Jeremy Brett as THE Sherlock Holmes and Edward Hardwicke as Watson met with celebrated gossip-monger Langdale Pike, whose columns were published in many of the newspapers and magazines of the day.  (Some of which would be bought up by Sir Richard Carlysle, no doubt.)  

Pike was an old University friend of Holmes and the detective often consulted with him for information that could prove useful to a case.  Pike compared himself to Charles Augustus Milverton, but as the opposite of the professional blackmailer in that he suppressed more information than he exposed.

As Wikipedia points out, "Watson is rather scathing about Pike, Holmes is more sympathetic towards him, suggesting that Pike is isolated, much like Holmes himself."

It's never stated outright that Langdale Pike was a homosexual and I don't take into account that the actor who played him, the great Peter Wyngarde, being gay has any bearing on the character.  That would be an insult to Wyngarde's talents as an actor.

But if we are to accept that Dr. Watson's original published story of "The Three Gables" (edited by Sir Arthur Conan Doyle) are in the TV Universe, then Watson's own writings betray his feelings on the subject.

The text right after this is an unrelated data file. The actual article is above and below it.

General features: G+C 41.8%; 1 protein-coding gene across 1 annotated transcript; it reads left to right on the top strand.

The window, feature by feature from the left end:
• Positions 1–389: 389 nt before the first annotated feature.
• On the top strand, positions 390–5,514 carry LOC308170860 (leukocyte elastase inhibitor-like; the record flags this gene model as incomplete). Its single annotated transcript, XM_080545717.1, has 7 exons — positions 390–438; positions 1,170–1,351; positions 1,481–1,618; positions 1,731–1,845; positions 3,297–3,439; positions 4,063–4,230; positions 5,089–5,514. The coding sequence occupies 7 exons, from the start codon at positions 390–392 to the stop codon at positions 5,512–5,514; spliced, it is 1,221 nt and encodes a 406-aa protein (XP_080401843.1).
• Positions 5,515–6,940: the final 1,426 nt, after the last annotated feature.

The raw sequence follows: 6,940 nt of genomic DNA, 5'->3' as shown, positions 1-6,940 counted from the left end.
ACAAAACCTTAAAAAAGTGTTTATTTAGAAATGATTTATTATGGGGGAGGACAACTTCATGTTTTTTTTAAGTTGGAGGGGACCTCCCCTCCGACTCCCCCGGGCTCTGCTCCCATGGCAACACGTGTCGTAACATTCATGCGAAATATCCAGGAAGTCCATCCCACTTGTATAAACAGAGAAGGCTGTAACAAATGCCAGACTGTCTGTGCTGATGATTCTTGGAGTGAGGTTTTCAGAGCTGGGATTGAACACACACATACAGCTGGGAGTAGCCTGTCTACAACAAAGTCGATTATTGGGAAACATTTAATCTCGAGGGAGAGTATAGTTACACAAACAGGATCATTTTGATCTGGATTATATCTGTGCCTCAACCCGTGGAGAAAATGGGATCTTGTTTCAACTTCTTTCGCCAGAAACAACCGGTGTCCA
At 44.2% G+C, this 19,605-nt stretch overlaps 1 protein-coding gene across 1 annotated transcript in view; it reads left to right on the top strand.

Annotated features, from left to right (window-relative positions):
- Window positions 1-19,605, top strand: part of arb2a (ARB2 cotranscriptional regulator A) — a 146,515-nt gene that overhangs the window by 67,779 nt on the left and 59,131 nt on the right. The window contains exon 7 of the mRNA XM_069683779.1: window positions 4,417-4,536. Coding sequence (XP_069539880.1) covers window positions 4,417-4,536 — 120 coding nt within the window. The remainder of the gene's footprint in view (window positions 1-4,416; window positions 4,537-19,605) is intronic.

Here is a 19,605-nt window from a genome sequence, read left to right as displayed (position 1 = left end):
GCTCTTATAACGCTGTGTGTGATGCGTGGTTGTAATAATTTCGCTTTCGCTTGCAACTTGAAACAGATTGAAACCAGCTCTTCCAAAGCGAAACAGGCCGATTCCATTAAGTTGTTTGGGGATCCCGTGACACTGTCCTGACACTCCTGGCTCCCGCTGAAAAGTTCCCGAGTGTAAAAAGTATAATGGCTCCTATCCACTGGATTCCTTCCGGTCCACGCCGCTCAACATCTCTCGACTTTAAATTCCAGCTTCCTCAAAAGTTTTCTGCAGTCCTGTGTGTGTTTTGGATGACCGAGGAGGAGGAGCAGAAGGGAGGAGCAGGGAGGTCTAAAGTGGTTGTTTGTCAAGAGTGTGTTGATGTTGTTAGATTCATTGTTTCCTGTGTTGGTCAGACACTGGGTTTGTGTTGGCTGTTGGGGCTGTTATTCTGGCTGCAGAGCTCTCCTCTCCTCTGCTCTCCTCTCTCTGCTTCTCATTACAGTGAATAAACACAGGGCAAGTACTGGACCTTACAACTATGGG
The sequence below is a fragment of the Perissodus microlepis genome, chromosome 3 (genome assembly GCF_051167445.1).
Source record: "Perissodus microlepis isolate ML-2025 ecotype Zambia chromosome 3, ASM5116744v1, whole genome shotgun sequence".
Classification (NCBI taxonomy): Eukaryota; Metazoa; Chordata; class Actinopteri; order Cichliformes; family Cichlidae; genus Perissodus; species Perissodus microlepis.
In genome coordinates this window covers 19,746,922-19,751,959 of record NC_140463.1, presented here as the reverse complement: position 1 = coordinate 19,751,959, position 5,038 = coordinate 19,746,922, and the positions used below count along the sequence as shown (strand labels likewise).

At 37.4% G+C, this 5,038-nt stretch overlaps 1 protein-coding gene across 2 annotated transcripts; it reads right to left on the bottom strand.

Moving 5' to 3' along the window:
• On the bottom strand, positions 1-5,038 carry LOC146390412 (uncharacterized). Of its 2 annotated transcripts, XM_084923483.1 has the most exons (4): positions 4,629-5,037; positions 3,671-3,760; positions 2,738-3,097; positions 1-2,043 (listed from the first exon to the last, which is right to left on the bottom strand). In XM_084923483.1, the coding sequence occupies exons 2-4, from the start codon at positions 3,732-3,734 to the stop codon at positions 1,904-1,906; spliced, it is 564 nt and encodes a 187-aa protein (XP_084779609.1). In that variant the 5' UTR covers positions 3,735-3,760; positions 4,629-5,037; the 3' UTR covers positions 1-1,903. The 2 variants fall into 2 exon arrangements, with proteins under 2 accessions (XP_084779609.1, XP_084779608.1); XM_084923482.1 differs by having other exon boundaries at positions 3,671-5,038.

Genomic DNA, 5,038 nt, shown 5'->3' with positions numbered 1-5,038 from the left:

In the story, Pike doesn't even appear,  but Watson describes him as "strange" and "languid" which to me would be code words regarding Pike's character and basic nature.  I'm not sure what St. James Street in London was like back in the 1890s, but Watson also claims that Pike spends all day "in the bow window of a St. James's Street club."

What could Watson be inferring with that?  That he was eyeing the young men who were going into the other gentlemen's clubs along the street?

I'm going to give Watson the benefit of the doubt and see his aversion to Pike being due to his association with what Watson calls "the garbage papers" rather than because of his supposed sexual inclinations.